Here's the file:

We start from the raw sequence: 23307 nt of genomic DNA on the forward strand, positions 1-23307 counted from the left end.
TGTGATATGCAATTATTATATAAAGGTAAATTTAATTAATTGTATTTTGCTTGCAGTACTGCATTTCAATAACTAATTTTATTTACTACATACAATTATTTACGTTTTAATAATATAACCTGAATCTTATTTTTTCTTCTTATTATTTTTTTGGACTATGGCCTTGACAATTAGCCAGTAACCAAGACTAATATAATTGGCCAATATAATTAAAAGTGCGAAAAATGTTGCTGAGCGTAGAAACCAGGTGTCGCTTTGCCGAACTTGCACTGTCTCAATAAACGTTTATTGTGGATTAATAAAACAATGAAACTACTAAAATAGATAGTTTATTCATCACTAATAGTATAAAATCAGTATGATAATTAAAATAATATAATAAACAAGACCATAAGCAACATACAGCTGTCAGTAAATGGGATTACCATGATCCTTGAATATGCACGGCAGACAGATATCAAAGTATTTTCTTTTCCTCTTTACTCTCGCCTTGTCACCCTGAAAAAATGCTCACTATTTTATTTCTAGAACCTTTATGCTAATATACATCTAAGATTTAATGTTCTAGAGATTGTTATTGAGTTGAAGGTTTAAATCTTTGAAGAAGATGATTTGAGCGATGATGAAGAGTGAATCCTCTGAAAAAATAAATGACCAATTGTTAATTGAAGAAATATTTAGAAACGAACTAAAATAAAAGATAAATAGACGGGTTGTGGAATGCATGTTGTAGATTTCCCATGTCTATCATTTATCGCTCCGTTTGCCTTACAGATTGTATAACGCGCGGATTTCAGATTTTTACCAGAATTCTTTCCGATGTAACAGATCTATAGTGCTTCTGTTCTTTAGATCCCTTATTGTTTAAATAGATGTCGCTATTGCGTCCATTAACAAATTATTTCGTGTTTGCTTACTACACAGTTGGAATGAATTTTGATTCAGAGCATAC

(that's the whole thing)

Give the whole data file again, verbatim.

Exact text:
We start from the raw sequence: 23307 nt of genomic DNA on the forward strand, positions 1-23307 counted from the left end.
TGTGATATGCAATTATTATATAAAGGTAAATTTAATTAATTGTATTTTGCTTGCAGTACTGCATTTCAATAACTAATTTTATTTACTACATACAATTATTTACGTTTTAATAATATAACCTGAATCTTATTTTTTCTTCTTATTATTTTTTTGGACTATGGCCTTGACAATTAGCCAGTAACCAAGACTAATATAATTGGCCAATATAATTAAAAGTGCGAAAAATGTTGCTGAGCGTAGAAACCAGGTGTCGCTTTGCCGAACTTGCACTGTCTCAATAAACGTTTATTGTGGATTAATAAAACAATGAAACTACTAAAATAGATAGTTTATTCATCACTAATAGTATAAAATCAGTATGATAATTAAAATAATATAATAAACAAGACCATAAGCAACATACAGCTGTCAGTAAATGGGATTACCATGATCCTTGAATATGCACGGCAGACAGATATCAAAGTATTTTCTTTTCCTCTTTACTCTCGCCTTGTCACCCTGAAAAAATGCTCACTATTTTATTTCTAGAACCTTTATGCTAATATACATCTAAGATTTAATGTTCTAGAGATTGTTATTGAGTTGAAGGTTTAAATCTTTGAAGAAGATGATTTGAGCGATGATGAAGAGTGAATCCTCTGAAAAAATAAATGACCAATTGTTAATTGAAGAAATATTTAGAAACGAACTAAAATAAAAGATAAATAGACGGGTTGTGGAATGCATGTTGTAGATTTCCCATGTCTATCATTTATCGCTCCGTTTGCCTTACAGATTGTATAACGCGCGGATTTCAGATTTTTACCAGAATTCTTTCCGATGTAACAGATCTATAGTGCTTCTGTTCTTTAGATCCCTTATTGTTTAAATAGATGTCGCTATTGCGTCCATTAACAAATTATTTCGTGTTTGCTTACTACACAGTTGGAATGAATTTTGATTCAGAGCATAC